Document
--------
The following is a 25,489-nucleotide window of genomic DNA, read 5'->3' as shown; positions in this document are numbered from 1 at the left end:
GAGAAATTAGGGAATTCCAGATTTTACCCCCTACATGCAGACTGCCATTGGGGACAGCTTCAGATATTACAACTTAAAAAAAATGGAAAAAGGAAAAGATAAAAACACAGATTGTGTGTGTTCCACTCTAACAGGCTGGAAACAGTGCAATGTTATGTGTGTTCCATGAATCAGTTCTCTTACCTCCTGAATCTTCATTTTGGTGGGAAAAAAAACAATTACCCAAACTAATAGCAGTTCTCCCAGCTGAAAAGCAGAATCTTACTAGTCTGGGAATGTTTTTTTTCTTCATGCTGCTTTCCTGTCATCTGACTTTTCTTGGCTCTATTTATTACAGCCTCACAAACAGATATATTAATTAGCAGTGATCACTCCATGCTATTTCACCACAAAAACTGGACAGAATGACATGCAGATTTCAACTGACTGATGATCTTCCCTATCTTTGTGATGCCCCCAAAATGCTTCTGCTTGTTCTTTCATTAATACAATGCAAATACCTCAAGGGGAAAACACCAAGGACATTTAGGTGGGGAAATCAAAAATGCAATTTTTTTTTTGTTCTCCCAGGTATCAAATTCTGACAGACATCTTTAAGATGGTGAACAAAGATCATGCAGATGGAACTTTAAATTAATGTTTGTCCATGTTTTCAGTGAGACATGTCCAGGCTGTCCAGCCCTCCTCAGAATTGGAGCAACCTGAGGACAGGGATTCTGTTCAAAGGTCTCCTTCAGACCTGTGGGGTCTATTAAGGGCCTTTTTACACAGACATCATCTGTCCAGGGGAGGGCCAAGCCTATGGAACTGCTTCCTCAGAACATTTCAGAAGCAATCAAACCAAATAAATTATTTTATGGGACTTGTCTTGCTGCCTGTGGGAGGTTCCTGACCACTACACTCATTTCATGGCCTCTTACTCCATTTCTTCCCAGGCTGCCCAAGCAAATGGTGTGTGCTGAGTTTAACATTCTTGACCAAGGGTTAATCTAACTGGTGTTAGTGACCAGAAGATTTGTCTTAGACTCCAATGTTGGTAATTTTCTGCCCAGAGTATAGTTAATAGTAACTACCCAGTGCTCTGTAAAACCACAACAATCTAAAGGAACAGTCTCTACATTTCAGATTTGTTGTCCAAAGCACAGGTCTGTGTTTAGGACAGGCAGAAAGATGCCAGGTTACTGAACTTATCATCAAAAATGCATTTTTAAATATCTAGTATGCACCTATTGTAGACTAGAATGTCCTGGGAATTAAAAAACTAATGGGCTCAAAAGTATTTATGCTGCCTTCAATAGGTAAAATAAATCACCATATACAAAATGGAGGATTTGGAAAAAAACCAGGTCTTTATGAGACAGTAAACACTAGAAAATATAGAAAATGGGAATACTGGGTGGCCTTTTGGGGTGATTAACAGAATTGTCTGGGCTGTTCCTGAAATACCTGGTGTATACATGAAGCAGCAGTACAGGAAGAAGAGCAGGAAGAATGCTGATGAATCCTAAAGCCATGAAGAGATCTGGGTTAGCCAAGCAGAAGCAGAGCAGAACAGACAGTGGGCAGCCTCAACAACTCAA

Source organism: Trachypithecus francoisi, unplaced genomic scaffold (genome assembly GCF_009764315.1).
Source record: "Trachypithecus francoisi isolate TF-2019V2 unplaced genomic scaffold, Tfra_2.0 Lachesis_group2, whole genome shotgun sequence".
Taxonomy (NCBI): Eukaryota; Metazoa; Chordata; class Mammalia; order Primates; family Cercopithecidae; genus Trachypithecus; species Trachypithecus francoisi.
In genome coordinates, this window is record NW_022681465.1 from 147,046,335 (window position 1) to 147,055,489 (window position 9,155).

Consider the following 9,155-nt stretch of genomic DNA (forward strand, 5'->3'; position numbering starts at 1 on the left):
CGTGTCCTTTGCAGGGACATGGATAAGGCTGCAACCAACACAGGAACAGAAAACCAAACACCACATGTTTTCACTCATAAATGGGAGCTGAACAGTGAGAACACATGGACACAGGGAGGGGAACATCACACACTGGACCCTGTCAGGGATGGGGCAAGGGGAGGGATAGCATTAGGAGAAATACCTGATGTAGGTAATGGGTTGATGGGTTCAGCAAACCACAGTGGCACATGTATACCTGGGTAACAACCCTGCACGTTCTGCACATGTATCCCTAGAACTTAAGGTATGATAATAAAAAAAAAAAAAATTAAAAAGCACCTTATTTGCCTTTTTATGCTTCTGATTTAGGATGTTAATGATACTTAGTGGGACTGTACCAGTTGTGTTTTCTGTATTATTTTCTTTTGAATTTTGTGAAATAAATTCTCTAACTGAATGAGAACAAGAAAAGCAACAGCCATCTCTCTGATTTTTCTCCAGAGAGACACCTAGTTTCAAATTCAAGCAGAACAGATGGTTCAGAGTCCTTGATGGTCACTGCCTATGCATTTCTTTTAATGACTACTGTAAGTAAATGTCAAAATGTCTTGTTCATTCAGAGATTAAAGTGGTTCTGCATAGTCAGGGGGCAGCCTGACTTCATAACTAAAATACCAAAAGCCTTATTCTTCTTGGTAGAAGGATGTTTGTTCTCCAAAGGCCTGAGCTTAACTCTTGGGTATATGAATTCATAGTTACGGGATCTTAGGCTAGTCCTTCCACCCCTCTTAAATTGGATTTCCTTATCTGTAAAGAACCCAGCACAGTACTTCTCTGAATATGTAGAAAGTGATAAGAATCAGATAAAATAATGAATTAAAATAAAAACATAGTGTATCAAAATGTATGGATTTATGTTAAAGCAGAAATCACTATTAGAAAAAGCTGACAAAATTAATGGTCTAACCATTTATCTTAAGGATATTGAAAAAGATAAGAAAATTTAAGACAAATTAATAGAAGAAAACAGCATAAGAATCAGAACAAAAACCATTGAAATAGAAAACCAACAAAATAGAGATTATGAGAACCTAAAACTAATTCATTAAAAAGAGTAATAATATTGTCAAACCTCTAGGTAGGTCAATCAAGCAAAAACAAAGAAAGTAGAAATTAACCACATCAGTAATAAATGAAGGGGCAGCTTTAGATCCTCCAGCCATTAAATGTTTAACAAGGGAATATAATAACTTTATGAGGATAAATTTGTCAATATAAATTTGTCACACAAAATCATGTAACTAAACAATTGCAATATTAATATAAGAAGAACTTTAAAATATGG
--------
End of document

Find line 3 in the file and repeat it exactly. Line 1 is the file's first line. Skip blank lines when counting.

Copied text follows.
Source organism: Trachypithecus francoisi, unplaced genomic scaffold (genome assembly GCF_009764315.1).